# Basic Settings
 ##

 sendfile on;
 tcp_nopush on;
 tcp_nodelay on;
 keepalive_timeout 65;
 types_hash_max_size 2048;
 # server_tokens off;

 # server_names_hash_bucket_size 64;
 # server_name_in_redirect off;

 include /etc/nginx/mime.types;
 default_type application/octet-stream;

  ##
  # SSL Settings
  ##

  ssl_protocols TLSv1 TLSv1.1 TLSv1.2 TLSv1.3; # Dropping SSLv3, ref: POODLE
  ssl_prefer_server_ciphers on;

  ##
  # Logging Settings
  ##

  access_log /var/log/nginx/access.log;
  error_log /var/log/nginx/error.log;

  ##
  # Gzip Settings
  ##

  gzip on;
  # gzip_vary on;
  # gzip_proxied any;
  # gzip_comp_level 6;
  # gzip_buffers 16 8k;
  # gzip_http_version 1.1;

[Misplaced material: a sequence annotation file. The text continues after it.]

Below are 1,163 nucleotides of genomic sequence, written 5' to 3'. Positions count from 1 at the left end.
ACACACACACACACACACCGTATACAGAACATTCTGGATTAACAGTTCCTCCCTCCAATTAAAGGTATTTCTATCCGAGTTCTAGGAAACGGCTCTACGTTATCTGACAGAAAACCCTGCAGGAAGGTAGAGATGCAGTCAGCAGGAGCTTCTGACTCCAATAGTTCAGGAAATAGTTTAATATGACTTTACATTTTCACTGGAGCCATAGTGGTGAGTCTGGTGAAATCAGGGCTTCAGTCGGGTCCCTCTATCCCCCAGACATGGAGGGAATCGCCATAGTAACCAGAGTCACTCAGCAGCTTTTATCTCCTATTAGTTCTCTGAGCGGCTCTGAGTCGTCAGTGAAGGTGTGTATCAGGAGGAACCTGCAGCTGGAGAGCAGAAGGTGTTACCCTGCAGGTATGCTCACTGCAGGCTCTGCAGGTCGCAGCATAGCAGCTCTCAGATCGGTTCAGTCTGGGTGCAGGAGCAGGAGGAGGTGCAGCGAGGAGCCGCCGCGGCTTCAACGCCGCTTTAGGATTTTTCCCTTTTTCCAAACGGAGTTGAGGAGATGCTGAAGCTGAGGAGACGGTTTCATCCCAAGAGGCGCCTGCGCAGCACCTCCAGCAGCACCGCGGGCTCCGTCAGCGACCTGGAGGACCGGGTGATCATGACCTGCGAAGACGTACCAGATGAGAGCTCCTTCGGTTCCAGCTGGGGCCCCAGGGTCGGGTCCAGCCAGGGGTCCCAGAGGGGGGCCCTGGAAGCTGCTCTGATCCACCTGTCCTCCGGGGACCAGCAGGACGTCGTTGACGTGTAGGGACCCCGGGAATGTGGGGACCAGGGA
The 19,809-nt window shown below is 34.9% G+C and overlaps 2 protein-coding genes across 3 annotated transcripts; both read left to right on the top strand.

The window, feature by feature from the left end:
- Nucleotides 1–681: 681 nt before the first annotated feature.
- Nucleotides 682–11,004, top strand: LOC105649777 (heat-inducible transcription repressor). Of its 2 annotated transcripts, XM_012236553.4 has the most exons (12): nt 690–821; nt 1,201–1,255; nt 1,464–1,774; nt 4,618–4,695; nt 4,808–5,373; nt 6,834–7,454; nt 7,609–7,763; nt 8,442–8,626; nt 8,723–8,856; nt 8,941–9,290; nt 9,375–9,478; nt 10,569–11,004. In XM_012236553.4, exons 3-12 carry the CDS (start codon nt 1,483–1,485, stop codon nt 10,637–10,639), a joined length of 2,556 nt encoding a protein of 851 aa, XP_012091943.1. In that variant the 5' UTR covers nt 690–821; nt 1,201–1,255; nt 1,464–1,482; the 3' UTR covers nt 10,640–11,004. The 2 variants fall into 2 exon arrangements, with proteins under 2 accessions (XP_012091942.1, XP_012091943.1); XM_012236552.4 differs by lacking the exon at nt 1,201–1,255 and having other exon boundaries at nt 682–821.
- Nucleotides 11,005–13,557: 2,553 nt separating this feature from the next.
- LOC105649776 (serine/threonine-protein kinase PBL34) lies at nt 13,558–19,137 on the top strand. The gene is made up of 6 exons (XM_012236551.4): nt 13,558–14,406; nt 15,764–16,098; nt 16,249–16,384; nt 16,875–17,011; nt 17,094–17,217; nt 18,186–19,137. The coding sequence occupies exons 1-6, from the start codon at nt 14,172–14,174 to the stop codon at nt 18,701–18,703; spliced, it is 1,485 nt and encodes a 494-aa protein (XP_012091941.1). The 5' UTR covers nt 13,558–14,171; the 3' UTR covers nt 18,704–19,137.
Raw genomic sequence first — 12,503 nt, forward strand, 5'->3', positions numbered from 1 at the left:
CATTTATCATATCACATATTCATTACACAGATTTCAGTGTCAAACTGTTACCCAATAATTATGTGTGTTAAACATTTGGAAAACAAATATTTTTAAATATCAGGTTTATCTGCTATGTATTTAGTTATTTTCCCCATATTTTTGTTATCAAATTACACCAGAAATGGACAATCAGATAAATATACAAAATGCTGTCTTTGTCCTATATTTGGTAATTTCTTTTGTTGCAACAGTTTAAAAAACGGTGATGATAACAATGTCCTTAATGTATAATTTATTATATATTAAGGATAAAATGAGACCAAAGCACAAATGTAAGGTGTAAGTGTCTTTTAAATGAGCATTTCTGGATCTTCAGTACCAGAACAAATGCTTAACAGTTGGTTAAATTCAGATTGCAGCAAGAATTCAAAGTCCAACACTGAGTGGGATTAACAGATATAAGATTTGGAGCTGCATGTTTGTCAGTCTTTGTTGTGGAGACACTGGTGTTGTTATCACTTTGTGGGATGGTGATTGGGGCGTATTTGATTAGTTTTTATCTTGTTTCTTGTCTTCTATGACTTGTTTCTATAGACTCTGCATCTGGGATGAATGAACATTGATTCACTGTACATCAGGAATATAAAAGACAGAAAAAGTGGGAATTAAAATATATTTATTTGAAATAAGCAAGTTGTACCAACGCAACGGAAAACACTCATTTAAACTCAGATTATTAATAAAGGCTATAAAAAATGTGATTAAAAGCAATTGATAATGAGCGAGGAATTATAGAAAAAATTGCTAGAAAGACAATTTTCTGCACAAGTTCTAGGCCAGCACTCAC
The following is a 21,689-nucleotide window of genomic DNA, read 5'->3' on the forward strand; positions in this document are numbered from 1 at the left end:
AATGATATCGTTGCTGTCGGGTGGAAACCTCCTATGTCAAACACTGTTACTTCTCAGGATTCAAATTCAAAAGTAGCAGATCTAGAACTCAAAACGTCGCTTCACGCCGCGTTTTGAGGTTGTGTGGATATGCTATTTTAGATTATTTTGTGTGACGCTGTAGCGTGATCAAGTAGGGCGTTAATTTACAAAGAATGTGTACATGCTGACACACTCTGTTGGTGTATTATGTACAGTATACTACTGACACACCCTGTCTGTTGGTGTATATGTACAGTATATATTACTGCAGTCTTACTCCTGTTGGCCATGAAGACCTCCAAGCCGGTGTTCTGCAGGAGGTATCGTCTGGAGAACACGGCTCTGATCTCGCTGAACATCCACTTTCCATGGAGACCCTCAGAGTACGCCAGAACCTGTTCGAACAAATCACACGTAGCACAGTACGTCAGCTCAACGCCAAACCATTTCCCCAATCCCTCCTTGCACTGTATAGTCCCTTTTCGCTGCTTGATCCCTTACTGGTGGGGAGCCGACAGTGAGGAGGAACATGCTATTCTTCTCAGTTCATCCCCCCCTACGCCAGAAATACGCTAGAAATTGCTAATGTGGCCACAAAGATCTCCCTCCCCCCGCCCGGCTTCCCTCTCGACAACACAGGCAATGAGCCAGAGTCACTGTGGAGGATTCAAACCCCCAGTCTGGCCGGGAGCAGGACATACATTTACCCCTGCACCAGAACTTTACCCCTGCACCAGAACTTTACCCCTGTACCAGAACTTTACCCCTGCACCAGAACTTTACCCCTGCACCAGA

# gzip_types text/plain text/css application/json application/javascript text/xml application/xml application/xml+rss text/javascript;

  ##
  # Virtual Host Configs
  ##

  include /etc/nginx/conf.d/*.conf;
  include /etc/nginx/sites-enabled/*;
}
by Brian Boucheron
When you first create a new Ubuntu 20.04 server, you should perform some important configuration steps as part of the basic setup. These steps will increase the security and usability of your server, and will give you a solid foundation for subsequent actions.
  • Wow! Thank you for explaining all that to me. It wasn’t explained in the nginx course about how we aren’t in the root directory when we login as root. That makes a ton of difference. As for setting up a web site, I was actually using this instance to perform the configurations recommended in the course. It’s basically a learning droplet. So I tried moving the sites/demo folder to the actual root directory and it worked that it found the files but did not solve the unauthorized part. I did restore the original config file and the nginx server is up and running again. THANK YOU!